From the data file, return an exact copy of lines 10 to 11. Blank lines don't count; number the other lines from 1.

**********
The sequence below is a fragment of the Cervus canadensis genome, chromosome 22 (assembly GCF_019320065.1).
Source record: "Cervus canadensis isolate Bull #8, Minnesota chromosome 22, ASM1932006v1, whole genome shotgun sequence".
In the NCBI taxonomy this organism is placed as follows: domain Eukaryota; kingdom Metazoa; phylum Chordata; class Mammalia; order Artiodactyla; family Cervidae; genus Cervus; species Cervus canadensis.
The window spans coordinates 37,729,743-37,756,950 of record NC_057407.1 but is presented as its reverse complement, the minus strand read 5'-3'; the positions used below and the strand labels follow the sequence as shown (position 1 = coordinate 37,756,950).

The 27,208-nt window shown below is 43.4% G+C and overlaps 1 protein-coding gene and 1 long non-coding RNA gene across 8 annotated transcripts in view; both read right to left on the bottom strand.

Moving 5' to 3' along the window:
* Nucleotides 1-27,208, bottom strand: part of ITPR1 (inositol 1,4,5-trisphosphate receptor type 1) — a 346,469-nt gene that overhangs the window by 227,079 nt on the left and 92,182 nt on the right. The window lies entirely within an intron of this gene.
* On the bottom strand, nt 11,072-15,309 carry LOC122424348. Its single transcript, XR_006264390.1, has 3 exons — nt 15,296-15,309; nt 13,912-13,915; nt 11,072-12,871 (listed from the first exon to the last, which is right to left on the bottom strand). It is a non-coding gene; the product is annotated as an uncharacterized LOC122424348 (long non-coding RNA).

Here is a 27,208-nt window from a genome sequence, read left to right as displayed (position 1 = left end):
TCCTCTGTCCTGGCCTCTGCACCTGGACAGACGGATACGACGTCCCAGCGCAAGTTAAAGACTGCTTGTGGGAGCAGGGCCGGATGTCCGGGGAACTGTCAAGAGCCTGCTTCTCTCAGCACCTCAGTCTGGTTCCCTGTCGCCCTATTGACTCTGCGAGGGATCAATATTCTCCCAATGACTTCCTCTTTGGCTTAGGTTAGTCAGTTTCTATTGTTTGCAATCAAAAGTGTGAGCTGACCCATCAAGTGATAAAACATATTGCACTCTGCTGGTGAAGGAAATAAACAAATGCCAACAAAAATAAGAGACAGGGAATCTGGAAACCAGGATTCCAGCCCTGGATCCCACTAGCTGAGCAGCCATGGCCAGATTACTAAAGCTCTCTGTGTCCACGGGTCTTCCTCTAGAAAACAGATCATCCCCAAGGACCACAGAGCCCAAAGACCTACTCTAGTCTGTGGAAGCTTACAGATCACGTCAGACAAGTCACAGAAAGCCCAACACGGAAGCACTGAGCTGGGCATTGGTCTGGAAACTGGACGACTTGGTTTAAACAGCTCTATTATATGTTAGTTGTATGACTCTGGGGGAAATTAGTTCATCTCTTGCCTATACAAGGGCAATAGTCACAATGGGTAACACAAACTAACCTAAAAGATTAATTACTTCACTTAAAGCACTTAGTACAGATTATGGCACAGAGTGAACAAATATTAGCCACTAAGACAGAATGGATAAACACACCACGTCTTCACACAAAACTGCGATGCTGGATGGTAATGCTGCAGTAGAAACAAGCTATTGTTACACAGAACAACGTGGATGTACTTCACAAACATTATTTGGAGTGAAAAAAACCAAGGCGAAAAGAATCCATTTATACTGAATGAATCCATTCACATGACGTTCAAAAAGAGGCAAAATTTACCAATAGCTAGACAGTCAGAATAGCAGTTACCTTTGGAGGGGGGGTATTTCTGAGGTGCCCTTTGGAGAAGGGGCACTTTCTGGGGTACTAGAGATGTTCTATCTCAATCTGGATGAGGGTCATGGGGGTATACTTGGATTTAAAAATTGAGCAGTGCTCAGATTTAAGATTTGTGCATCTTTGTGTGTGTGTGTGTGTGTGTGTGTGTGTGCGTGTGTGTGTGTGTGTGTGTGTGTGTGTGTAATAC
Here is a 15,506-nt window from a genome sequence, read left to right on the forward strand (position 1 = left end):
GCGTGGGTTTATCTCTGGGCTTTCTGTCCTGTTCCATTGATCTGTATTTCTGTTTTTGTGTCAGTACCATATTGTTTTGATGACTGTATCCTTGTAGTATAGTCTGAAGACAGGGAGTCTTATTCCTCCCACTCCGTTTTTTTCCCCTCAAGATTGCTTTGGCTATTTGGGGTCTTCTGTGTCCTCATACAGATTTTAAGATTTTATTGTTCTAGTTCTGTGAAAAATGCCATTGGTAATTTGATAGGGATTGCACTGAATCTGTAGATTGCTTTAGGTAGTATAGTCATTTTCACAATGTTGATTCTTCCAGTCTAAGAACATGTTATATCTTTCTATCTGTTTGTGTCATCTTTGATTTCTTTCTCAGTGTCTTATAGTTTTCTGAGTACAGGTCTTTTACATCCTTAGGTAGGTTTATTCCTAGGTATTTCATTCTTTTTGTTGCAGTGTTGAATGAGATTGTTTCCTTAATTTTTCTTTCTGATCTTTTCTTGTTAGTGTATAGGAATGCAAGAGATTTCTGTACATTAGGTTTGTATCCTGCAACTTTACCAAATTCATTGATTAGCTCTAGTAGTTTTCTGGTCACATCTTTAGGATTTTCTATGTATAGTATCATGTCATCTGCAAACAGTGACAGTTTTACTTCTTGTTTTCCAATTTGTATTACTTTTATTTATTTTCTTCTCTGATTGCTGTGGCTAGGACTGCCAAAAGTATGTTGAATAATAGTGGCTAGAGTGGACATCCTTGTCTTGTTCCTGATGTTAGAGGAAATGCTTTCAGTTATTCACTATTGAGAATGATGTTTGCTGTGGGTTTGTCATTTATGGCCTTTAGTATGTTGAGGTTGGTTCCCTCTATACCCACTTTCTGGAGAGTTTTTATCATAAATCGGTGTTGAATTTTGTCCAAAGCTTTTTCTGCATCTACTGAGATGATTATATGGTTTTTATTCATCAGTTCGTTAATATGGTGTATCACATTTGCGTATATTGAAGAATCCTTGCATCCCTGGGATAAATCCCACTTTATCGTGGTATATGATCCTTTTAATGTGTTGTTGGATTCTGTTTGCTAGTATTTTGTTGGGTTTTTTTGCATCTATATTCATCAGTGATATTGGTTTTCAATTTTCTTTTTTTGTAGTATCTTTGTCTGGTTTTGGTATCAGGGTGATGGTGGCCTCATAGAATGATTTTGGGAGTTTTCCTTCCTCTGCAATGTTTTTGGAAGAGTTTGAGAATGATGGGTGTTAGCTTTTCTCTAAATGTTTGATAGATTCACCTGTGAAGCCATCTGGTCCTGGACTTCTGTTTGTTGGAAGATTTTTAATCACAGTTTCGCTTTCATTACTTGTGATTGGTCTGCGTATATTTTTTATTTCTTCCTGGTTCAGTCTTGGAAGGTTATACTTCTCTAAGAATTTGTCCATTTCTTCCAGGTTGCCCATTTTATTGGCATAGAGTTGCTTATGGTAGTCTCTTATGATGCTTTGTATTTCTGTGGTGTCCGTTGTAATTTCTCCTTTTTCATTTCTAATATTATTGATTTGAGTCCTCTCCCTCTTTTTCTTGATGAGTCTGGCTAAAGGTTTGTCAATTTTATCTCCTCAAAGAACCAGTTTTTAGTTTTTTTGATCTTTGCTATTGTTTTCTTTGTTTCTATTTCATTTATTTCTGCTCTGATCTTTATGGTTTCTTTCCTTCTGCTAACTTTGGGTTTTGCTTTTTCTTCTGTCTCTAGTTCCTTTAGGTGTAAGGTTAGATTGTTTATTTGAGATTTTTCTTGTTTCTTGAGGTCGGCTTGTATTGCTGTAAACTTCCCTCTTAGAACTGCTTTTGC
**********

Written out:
TCCTCTGTCCTGGCCTCTGCACCTGGACAGACGGATACGACGTCCCAGCGCAAGTTAAAGACTGCTTGTGGGAGCAGGGCCGGATGTCCGGGGAACTGTCAAGAGCCTGCTTCTCTCAGCACCTCAGTCTGGTTCCCTGTCGCCCTATTGACTCTGCGAGGGATCAATATTCTCCCAATGACTTCCTCTTTGGCTTAGGTTAGTCAGTTTCTATTGTTTGCAATCAAAAGTGTGAGCTGACCCATCAAGTGATAAAACATATTGCACTCTGCTGGTGAAGGAAATAAACAAATGCCAACAAAAATAAGAGACAGGGAATCTGGAAACCAGGATTCCAGCCCTGGATCCCACTAGCTGAGCAGCCATGGCCAGATTACTAAAGCTCTCTGTGTCCACGGGTCTTCCTCTAGAAAACAGATCATCCCCAAGGACCACAGAGCCCAAAGACCTACTCTAGTCTGTGGAAGCTTACAGATCACGTCAGACAAGTCACAGAAAGCCCAACACGGAAGCACTGAGCTGGGCATTGGTCTGGAAACTGGACGACTTGGTTTAAACAGCTCTATTATATGTTAGTTGTATGACTCTGGGGGAAATTAGTTCATCTCTTGCCTATACAAGGGCAATAGTCACAATGGGTAACACAAACTAACCTAAAAGATTAATTACTTCACTTAAAGCACTTAGTACAGATTATGGCACAGAGTGAACAAATATTAGCCACTAAGACAGAATGGATAAACACACCACGTCTTCACACAAAACTGCGATGCTGGATGGTAATGCTGCAGTAGAAACAAGCTATTGTTACACAGAACAACGTGGATGTACTTCACAAACATTATTTGGAGTGAAAAAAACCAAGGCGAAAAGAATCCATTTATACTGAATGAATCCATTCACATGACGTTCAAAAAGAGGCAAAATTTACCAATAGCTAGACAGTCAGAATAGCAGTTACCTTTGGAGGGGGGGTATTTCTGAGGTGCCCTTTGGAGAAGGGGCACTTTCTGGGGTACTAGAGATGTTCTATCTCAATCTGGATGAGGGTCATGGGGGTATACTTGGATTTAAAAATTGAGCAGTGCTCAGATTTAAGATTTGTGCATCTTTGTGTGTGTGTGTGTGTGTGTGTGTGTGTGCGTGTGTGTGTGTGTGTGTGTGTGTGTGTGTAATAC
Here is a 15,506-nt window from a genome sequence, read left to right on the forward strand (position 1 = left end):